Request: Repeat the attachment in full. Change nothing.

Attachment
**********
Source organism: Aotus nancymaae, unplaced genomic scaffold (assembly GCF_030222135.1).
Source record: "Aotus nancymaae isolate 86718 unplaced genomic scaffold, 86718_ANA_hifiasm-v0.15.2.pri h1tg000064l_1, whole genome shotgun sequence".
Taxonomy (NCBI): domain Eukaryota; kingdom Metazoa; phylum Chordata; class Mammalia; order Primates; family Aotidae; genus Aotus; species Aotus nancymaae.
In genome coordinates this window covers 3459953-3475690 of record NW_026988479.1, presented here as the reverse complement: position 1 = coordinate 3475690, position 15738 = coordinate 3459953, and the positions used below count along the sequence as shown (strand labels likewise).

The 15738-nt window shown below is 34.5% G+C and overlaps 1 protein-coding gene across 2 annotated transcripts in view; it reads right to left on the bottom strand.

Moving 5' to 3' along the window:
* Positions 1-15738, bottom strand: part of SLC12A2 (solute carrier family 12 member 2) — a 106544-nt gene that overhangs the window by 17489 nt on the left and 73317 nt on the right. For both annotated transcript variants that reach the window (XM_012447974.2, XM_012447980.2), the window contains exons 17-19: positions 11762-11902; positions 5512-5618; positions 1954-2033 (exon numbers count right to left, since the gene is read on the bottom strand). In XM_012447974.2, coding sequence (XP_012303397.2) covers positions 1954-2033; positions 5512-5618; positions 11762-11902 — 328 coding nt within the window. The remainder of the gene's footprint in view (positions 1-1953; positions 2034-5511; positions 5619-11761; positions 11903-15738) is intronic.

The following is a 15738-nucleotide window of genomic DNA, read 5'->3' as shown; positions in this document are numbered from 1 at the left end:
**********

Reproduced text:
Source organism: Aotus nancymaae, unplaced genomic scaffold (assembly GCF_030222135.1).
Source record: "Aotus nancymaae isolate 86718 unplaced genomic scaffold, 86718_ANA_hifiasm-v0.15.2.pri h1tg000064l_1, whole genome shotgun sequence".
Taxonomy (NCBI): domain Eukaryota; kingdom Metazoa; phylum Chordata; class Mammalia; order Primates; family Aotidae; genus Aotus; species Aotus nancymaae.
In genome coordinates this window covers 3459953-3475690 of record NW_026988479.1, presented here as the reverse complement: position 1 = coordinate 3475690, position 15738 = coordinate 3459953, and the positions used below count along the sequence as shown (strand labels likewise).

The 15738-nt window shown below is 34.5% G+C and overlaps 1 protein-coding gene across 2 annotated transcripts in view; it reads right to left on the bottom strand.

Moving 5' to 3' along the window:
* Positions 1-15738, bottom strand: part of SLC12A2 (solute carrier family 12 member 2) — a 106544-nt gene that overhangs the window by 17489 nt on the left and 73317 nt on the right. For both annotated transcript variants that reach the window (XM_012447974.2, XM_012447980.2), the window contains exons 17-19: positions 11762-11902; positions 5512-5618; positions 1954-2033 (exon numbers count right to left, since the gene is read on the bottom strand). In XM_012447974.2, coding sequence (XP_012303397.2) covers positions 1954-2033; positions 5512-5618; positions 11762-11902 — 328 coding nt within the window. The remainder of the gene's footprint in view (positions 1-1953; positions 2034-5511; positions 5619-11761; positions 11903-15738) is intronic.

The following is a 15738-nucleotide window of genomic DNA, read 5'->3' as shown; positions in this document are numbered from 1 at the left end: